The science of sucking: game design crimes

A traipse through some of the industry’s less exalted moments with commentary from leading developers and journalists.

By Edwin Evans-Thirlwell, January 22, 2010

One of my personal rant-inducers is “filler” design, whereby cheap tricks are used to prolong a game’s life above and beyond the current respectable minimum of seven to eight hours. These tricks can take many forms. FFXII’s License Board system could well be one, though the system’s convolutedness is more of an aesthetic choice on Square Enix’s part. Over-reliance on respawning enemies is another.

“Unless there’s a VERY good reason for it (i.e. it’s integral to the design of the game), then the idea of having to clear out a room full of enemies the second I walk back into it is boring, lazy game design,” Kristan commented. “Step forward Ninja Gaiden,” he added, thus neatly crossing himself off Kikizo’s Christmas card list.

Don't kid yourself, Ryu. There's plenty more where he came from.

Don't kid yourself, Ryu. There's plenty more where he came from.

“It’s the classic lazy level designer fallback plan,” Dan interjected. “Call of Duties and many more have this. Halo didn’t have to resort to it if I remember correctly. They had smart, well-tuned AI (in all of 1 and most of 3).”

Back to the future

If many questionable design decisions can be attributed to gaming’s seedy, coin-operated past, the advent of new technologies and trends have brought with them plenty of fresh occasions for irritation.

3D gaming, for instance, has given us the frustrating phenomenon of the 3D camera system. Ensuring that the player gets wind of every salient object in a 3D environment – be it a troll wielding a pickup truck, a health potion or a picturesque vista – is a feat most developers fail to accomplish.

“It’s a common feature on nearly every game at some point or another, but some games really want you to admire random shots of your surroundings while you are attacked by enemies just off the screen,” noted veteran Kikizo reviewer Stuart McAndrew.

“This is bad enough when you have control of the camera. When a free-roaming game forces you to run towards the screen into enemies and potentially deadly falls I want to rip out my right analogue stick and ram it into a developer’s eye socket. A Crash Bandicoot: Mind over Mutant developer to be precise.”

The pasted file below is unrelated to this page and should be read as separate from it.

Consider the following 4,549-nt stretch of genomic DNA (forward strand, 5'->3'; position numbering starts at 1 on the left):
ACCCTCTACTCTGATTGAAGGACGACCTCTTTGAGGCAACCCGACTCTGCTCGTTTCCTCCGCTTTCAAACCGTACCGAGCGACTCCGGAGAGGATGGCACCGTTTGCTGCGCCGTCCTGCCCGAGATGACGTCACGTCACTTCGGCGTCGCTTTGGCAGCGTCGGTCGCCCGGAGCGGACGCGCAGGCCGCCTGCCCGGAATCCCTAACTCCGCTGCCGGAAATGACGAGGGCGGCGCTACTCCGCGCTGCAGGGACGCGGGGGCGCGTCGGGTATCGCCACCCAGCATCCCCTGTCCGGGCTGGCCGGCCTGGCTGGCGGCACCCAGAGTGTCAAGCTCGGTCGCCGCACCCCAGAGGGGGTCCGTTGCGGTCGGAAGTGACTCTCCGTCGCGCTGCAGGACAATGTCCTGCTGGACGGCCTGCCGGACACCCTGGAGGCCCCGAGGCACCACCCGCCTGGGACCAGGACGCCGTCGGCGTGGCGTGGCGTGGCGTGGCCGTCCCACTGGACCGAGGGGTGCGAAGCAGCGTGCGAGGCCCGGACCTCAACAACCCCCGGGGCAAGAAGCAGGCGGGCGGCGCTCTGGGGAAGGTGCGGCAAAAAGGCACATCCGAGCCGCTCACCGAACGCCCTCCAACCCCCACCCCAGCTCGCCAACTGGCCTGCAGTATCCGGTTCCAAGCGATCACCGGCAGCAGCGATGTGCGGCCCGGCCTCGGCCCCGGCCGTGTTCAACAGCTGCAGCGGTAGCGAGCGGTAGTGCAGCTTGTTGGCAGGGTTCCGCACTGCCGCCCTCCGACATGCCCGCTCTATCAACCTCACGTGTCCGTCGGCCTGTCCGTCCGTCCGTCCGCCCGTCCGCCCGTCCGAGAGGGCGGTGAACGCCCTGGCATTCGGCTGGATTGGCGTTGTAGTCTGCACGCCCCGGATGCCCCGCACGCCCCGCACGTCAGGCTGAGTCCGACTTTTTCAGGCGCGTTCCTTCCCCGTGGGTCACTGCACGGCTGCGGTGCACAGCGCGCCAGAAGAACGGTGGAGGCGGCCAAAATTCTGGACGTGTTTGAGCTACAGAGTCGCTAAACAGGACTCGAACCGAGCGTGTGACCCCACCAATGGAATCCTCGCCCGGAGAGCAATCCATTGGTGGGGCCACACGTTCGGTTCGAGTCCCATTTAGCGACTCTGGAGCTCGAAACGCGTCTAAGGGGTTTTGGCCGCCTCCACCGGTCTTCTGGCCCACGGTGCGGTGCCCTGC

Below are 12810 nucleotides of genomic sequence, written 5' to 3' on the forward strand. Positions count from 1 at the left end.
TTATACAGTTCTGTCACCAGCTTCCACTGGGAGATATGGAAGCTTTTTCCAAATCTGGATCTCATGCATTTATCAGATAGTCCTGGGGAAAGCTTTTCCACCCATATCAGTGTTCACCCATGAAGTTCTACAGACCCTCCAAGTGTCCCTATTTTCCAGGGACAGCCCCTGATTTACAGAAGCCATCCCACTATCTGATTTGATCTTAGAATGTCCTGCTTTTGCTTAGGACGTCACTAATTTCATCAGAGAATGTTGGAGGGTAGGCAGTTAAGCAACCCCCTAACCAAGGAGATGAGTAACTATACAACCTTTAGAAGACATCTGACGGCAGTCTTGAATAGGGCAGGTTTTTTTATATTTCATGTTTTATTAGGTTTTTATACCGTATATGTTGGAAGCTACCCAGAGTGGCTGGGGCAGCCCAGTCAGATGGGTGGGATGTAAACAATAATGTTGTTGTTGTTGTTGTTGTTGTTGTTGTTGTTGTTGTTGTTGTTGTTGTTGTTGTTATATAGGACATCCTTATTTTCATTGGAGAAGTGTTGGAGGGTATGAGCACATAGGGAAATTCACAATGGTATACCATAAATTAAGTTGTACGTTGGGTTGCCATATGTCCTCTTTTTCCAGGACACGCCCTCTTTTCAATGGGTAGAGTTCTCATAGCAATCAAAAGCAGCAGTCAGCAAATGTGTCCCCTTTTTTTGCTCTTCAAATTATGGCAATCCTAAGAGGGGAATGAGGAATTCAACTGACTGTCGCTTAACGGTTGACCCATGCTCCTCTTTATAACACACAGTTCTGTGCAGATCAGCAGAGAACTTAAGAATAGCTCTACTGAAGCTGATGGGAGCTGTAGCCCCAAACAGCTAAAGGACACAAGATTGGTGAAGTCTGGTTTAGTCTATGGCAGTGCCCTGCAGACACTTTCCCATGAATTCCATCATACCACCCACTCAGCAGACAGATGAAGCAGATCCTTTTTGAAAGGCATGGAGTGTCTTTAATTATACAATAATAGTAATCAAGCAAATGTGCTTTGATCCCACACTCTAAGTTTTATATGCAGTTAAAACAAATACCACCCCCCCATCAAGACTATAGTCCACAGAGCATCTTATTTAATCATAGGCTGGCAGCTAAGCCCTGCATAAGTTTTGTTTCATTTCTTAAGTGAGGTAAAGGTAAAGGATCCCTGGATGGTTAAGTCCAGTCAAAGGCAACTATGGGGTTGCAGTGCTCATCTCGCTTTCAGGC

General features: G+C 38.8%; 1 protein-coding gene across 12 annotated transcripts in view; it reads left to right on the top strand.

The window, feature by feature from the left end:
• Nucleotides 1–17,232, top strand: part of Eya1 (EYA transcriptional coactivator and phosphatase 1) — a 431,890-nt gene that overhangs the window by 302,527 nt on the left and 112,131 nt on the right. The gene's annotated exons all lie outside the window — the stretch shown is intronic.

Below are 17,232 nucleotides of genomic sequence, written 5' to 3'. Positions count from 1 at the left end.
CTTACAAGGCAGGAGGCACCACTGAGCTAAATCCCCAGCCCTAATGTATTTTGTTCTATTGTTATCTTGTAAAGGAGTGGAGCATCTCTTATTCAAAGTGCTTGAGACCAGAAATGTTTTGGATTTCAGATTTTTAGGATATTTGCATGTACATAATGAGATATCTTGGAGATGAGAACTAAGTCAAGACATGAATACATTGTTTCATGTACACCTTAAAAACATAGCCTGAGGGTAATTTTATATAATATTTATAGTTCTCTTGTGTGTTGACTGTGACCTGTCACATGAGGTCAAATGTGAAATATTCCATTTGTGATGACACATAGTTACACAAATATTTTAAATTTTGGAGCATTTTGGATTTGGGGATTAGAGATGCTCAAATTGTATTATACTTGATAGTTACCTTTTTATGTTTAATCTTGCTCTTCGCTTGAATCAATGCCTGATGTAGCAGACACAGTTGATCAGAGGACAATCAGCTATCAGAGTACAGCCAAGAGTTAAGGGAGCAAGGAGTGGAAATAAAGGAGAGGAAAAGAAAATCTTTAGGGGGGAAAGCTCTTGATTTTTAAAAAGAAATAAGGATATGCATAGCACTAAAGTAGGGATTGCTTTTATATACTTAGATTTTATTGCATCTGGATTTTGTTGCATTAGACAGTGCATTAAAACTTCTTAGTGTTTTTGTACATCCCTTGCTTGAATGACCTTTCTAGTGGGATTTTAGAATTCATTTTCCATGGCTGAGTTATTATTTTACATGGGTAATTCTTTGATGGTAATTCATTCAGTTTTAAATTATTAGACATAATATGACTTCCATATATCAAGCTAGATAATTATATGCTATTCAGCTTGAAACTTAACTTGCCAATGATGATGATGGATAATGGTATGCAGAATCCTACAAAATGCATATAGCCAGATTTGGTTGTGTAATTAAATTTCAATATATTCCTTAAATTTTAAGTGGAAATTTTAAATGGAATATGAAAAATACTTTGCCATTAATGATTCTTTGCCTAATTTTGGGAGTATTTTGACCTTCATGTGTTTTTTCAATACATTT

Prominent AI-controlled NPCs have been in vogue from ICO onwards, with Resident Evil 5′s Sheva Alomar looming largest in my memory. UK Resistance‘s Gary Cutlack (he used to create and cut copy for Future Publishing and Shiny Media and is, I deduce, a bit of a legend) had a few words on the matter.

4 Responses to “The science of sucking: game design crimes”

  1. Shox says:

    gotta agree with the regen of health point.
    there is no fear of dying anymore. “sure i’ll just hide behind this here barrel, and i’ll be grand ina minute”

  2. tommy says:

    some crimes as old as time. (1) having to repeat too much when you die including parts that you actually did well (2) bottomless holes that make you die instantly (3) finite amount of lives before you are kicked off the game (4) not being able to set the difficulty to something super easy for people who don’t want to be in that loop of dying and repeating the same level but would rather progress

  3. Stuart says:

    Tommy – Don’t buy Demon’s Souls! I have replayed the first level loads of times, had to restart with a new character, and I’m hardly making progress! It’s guilty of 3 out of those 4. If you die repeatedly, it won’t kick you out of the game, but it gets harder.

    Still, even though it breaks 3 of your 4 rules, it’s an exceptional game. Tough as adamantium nails, but fair.

  4. tommy says:

    :-) Only if I think a game is really good will I step up to the plate and attempt a level as many times as it takes and try the harder difficulties. Most games I just want to keep making progress and don’t like to lose.


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